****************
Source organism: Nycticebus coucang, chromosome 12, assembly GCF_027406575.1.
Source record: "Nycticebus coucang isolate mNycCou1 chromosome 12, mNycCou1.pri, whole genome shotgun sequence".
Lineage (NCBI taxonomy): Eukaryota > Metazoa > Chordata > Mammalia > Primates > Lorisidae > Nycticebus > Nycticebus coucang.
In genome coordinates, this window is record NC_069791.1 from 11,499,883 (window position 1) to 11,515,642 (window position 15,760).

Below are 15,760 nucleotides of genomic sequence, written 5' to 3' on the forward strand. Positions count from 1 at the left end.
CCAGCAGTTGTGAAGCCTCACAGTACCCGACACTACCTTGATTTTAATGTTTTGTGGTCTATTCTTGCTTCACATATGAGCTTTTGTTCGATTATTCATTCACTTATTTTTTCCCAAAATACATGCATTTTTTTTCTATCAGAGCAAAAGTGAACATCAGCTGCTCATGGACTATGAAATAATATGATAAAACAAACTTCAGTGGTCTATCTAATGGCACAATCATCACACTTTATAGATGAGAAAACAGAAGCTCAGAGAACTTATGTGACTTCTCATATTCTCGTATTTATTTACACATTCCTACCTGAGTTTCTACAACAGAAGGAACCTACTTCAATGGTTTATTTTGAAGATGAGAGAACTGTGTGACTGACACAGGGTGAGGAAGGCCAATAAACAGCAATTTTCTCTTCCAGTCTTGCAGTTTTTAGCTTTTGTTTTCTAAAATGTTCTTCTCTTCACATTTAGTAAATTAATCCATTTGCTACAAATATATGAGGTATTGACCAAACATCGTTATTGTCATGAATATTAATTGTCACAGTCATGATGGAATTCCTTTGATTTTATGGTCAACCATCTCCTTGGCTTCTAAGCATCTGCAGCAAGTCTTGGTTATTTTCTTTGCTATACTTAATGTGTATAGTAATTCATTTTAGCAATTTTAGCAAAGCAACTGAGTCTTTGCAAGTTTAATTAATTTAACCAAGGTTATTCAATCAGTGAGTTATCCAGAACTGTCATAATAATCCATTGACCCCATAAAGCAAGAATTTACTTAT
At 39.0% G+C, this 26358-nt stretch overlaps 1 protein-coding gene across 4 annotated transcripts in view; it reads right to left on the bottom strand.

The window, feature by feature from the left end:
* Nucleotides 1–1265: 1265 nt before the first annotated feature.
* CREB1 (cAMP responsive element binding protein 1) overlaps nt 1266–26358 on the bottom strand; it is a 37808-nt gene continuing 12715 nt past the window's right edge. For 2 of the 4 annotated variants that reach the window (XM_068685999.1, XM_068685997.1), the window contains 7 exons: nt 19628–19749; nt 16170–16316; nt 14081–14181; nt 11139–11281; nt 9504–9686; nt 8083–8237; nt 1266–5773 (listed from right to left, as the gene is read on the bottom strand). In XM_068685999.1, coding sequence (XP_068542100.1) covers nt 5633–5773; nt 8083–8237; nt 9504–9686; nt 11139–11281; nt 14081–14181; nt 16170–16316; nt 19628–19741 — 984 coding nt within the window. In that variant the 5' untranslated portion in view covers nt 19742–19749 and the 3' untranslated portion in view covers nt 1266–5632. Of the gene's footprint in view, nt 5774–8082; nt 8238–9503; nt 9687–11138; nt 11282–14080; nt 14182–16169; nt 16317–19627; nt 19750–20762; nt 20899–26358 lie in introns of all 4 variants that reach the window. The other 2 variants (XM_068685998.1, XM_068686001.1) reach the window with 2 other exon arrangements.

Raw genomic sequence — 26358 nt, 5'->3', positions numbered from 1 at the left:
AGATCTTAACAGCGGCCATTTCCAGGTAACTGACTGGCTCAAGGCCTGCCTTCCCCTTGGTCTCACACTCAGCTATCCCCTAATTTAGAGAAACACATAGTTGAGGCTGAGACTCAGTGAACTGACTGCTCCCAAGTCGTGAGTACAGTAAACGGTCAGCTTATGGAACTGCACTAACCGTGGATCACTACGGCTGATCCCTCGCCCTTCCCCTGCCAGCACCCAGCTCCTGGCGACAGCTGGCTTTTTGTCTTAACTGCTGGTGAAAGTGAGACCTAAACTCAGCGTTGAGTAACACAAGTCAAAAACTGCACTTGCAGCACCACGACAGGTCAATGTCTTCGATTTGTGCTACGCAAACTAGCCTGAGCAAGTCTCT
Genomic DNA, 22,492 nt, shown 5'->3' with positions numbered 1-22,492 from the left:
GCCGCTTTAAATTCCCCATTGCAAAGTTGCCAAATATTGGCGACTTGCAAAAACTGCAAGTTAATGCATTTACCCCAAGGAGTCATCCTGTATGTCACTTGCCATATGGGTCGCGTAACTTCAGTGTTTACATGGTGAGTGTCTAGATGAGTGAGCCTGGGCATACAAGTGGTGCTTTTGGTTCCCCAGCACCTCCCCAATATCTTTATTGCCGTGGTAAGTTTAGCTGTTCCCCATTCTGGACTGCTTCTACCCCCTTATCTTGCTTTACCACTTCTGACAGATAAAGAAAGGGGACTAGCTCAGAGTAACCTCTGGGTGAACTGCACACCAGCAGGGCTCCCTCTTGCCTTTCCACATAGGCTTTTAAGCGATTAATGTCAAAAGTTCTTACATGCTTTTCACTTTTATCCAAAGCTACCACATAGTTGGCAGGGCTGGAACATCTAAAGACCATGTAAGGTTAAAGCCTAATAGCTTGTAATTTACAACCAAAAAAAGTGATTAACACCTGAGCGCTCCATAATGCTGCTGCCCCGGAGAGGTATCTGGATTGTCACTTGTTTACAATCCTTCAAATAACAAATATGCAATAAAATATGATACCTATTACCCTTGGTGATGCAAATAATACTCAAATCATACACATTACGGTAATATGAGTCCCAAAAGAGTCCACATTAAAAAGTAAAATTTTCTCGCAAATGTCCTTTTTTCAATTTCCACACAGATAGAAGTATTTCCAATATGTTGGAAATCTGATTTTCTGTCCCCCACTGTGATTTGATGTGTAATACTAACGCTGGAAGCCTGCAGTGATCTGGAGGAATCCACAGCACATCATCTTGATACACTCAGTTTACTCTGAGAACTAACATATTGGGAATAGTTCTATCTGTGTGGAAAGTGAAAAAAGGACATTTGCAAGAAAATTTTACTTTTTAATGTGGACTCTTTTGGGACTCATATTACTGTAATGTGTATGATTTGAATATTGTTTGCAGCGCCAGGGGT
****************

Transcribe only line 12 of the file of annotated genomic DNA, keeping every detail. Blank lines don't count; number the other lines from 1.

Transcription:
AGATCTTAACAGCGGCCATTTCCAGGTAACTGACTGGCTCAAGGCCTGCCTTCCCCTTGGTCTCACACTCAGCTATCCCCTAATTTAGAGAAACACATAGTTGAGGCTGAGACTCAGTGAACTGACTGCTCCCAAGTCGTGAGTACAGTAAACGGTCAGCTTATGGAACTGCACTAACCGTGGATCACTACGGCTGATCCCTCGCCCTTCCCCTGCCAGCACCCAGCTCCTGGCGACAGCTGGCTTTTTGTCTTAACTGCTGGTGAAAGTGAGACCTAAACTCAGCGTTGAGTAACACAAGTCAAAAACTGCACTTGCAGCACCACGACAGGTCAATGTCTTCGATTTGTGCTACGCAAACTAGCCTGAGCAAGTCTCT